By Simon Allison
Ahead of elections this year, the Ethiopian government is cracking down hard on any kind of free press – shutting down publications, jailing journalists and harassing their families. This is not just Ethiopia’s problem, however. As the home of the African Union, and as an oft-punted role model for African development, Ethiopia’s censorship problem is Africa’s too.
It’s not easy being a journalist in Ethiopia. In fact, it is nearly impossible, according to a new Human Rights Watch report that documents the scale of the state’s censorship apparatus. As journalists ourselves, it makes for highly disturbing reading (and once again highlights why the South African media fraternity’s fight against the proposed secrecy bill is so important – the distance between that and the Ethiopian situation is not so far as one might think).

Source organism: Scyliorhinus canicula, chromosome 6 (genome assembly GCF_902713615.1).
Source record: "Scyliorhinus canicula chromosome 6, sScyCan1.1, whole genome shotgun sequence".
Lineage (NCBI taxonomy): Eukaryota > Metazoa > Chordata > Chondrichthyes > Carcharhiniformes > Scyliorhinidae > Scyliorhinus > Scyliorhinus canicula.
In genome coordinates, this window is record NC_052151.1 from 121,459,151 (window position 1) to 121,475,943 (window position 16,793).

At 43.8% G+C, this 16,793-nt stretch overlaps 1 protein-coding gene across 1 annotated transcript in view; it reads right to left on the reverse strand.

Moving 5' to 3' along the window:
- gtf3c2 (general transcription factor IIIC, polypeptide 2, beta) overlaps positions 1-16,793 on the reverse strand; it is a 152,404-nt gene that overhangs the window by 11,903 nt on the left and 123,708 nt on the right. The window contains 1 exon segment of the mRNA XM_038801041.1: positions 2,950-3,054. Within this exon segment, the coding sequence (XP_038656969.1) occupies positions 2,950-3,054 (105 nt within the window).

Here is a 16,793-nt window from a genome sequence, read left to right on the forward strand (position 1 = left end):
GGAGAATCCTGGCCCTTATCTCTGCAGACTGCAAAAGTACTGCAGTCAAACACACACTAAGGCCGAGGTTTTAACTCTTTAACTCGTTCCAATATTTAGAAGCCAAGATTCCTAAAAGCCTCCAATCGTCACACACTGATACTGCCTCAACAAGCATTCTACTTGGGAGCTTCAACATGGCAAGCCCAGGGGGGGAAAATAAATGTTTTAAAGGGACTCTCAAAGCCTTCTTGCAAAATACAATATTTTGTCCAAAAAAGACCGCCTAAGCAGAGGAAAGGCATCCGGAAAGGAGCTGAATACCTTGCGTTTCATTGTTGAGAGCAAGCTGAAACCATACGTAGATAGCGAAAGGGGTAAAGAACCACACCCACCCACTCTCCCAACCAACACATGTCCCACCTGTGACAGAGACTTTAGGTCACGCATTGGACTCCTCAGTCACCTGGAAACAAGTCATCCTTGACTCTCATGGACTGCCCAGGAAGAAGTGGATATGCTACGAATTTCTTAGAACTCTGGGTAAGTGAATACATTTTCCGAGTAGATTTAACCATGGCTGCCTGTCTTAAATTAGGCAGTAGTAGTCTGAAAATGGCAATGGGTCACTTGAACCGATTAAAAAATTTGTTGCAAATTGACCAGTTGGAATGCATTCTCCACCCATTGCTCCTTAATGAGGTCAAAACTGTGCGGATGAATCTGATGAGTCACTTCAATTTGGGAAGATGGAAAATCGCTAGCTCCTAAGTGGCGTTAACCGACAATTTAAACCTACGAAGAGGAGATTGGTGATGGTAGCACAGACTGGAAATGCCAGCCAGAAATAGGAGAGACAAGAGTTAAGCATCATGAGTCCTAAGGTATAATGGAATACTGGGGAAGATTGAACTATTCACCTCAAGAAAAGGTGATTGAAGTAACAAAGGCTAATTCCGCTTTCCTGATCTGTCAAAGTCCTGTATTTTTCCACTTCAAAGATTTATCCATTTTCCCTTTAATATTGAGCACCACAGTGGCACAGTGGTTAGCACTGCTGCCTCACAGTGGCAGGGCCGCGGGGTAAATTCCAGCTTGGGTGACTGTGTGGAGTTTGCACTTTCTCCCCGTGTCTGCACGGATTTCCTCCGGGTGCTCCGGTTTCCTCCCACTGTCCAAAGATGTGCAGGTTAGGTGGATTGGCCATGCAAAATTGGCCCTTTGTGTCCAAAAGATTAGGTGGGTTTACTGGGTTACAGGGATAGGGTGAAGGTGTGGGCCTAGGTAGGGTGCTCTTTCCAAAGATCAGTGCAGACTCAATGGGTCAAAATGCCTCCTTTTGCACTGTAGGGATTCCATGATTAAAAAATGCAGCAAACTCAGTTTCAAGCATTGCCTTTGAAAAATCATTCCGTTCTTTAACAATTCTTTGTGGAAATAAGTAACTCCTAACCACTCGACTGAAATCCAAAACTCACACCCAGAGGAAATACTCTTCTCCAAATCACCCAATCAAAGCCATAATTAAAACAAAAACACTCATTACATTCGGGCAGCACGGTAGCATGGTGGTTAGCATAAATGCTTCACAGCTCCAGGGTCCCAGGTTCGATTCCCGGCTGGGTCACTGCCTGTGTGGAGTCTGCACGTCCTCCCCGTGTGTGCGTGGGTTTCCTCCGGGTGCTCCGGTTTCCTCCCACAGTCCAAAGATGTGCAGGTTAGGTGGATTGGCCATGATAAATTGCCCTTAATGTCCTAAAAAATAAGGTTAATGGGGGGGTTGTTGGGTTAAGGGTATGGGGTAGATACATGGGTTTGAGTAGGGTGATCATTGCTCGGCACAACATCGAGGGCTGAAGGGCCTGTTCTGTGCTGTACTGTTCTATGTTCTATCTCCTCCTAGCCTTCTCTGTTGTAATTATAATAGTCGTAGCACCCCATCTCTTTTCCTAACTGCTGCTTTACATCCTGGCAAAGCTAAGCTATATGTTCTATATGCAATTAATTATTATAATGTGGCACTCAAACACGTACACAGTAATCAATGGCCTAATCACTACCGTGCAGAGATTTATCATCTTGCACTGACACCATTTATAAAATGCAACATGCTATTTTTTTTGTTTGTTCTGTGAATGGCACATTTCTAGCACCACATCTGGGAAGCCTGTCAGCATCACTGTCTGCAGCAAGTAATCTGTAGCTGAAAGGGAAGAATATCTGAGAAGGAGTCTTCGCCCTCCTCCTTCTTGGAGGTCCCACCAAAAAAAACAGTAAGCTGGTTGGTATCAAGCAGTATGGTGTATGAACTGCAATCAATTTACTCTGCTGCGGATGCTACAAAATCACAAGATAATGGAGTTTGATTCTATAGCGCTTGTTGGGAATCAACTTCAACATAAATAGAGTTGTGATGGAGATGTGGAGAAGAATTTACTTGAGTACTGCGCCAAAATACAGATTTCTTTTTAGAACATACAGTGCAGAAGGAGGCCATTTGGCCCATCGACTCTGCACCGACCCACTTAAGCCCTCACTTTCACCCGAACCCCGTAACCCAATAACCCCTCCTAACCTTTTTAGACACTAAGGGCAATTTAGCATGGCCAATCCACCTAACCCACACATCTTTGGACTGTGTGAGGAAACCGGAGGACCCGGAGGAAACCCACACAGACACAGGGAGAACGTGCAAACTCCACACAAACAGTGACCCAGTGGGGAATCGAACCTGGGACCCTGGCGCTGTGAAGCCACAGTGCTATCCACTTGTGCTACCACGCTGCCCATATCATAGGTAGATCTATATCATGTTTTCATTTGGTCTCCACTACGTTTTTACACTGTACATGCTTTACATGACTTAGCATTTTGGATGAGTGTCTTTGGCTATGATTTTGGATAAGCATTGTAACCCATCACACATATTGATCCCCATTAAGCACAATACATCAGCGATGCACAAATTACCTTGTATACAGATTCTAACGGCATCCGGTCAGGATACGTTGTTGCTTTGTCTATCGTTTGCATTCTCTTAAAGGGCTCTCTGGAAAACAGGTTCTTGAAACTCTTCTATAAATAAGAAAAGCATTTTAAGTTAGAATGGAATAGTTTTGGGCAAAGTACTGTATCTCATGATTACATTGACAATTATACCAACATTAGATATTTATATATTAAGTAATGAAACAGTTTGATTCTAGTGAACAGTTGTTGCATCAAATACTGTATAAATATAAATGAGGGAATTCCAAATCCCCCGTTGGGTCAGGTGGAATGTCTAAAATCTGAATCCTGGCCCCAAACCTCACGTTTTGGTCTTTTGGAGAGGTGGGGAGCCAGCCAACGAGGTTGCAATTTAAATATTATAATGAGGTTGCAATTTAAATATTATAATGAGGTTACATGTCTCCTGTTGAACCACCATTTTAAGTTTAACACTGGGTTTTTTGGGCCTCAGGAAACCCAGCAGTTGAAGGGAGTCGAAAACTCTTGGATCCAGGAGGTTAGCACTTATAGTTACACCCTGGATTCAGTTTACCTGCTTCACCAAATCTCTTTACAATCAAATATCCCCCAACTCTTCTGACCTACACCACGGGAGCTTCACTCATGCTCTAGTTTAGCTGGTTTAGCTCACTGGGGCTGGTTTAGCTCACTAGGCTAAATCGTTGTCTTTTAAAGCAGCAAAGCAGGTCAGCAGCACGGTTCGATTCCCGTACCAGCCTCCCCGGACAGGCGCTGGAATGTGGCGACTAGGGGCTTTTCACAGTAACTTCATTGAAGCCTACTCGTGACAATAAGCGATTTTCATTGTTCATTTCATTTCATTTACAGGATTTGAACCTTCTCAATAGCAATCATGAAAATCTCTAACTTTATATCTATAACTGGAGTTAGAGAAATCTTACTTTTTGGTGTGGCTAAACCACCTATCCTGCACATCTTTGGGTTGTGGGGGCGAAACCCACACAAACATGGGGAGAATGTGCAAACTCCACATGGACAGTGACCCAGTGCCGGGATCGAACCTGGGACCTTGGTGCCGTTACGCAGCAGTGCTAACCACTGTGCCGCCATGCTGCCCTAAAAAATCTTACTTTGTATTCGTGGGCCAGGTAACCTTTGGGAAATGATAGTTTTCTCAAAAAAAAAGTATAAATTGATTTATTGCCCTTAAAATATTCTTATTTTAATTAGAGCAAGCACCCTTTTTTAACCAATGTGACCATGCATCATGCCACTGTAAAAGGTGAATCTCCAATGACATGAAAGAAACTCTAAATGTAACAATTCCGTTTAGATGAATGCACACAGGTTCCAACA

“Ethiopia’s government has systematically assaulted the country’s independent voices, treating the media as a threat rather than a valued source of information and analysis,” said Leslie Lefkow, deputy Africa director at Human Rights Watch. “Ethiopia’s media should be playing a crucial role in the May elections, but instead many journalists fear that their next article could get them thrown in jail.”
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